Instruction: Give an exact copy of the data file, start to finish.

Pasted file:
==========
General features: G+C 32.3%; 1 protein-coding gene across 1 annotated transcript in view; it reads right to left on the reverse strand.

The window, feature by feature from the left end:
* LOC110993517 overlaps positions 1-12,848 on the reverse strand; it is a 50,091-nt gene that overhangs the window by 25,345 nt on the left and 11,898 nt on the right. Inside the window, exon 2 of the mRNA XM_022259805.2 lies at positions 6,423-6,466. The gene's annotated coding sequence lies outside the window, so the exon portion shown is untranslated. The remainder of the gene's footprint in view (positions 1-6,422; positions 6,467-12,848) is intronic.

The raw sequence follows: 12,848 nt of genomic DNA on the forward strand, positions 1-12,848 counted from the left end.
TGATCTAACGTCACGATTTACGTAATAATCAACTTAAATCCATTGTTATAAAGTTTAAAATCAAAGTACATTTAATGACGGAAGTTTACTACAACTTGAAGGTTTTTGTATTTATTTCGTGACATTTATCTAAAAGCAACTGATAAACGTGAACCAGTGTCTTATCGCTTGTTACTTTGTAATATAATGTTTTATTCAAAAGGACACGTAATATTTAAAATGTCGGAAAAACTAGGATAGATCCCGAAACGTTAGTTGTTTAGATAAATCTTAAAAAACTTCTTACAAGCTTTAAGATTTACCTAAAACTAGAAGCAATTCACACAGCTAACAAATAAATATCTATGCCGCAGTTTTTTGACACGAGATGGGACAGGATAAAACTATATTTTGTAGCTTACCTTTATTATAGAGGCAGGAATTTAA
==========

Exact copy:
General features: G+C 32.3%; 1 protein-coding gene across 1 annotated transcript in view; it reads right to left on the reverse strand.

The window, feature by feature from the left end:
* LOC110993517 overlaps positions 1-12,848 on the reverse strand; it is a 50,091-nt gene that overhangs the window by 25,345 nt on the left and 11,898 nt on the right. Inside the window, exon 2 of the mRNA XM_022259805.2 lies at positions 6,423-6,466. The gene's annotated coding sequence lies outside the window, so the exon portion shown is untranslated. The remainder of the gene's footprint in view (positions 1-6,422; positions 6,467-12,848) is intronic.

The raw sequence follows: 12,848 nt of genomic DNA on the forward strand, positions 1-12,848 counted from the left end.
TGATCTAACGTCACGATTTACGTAATAATCAACTTAAATCCATTGTTATAAAGTTTAAAATCAAAGTACATTTAATGACGGAAGTTTACTACAACTTGAAGGTTTTTGTATTTATTTCGTGACATTTATCTAAAAGCAACTGATAAACGTGAACCAGTGTCTTATCGCTTGTTACTTTGTAATATAATGTTTTATTCAAAAGGACACGTAATATTTAAAATGTCGGAAAAACTAGGATAGATCCCGAAACGTTAGTTGTTTAGATAAATCTTAAAAAACTTCTTACAAGCTTTAAGATTTACCTAAAACTAGAAGCAATTCACACAGCTAACAAATAAATATCTATGCCGCAGTTTTTTGACACGAGATGGGACAGGATAAAACTATATTTTGTAGCTTACCTTTATTATAGAGGCAGGAATTTAA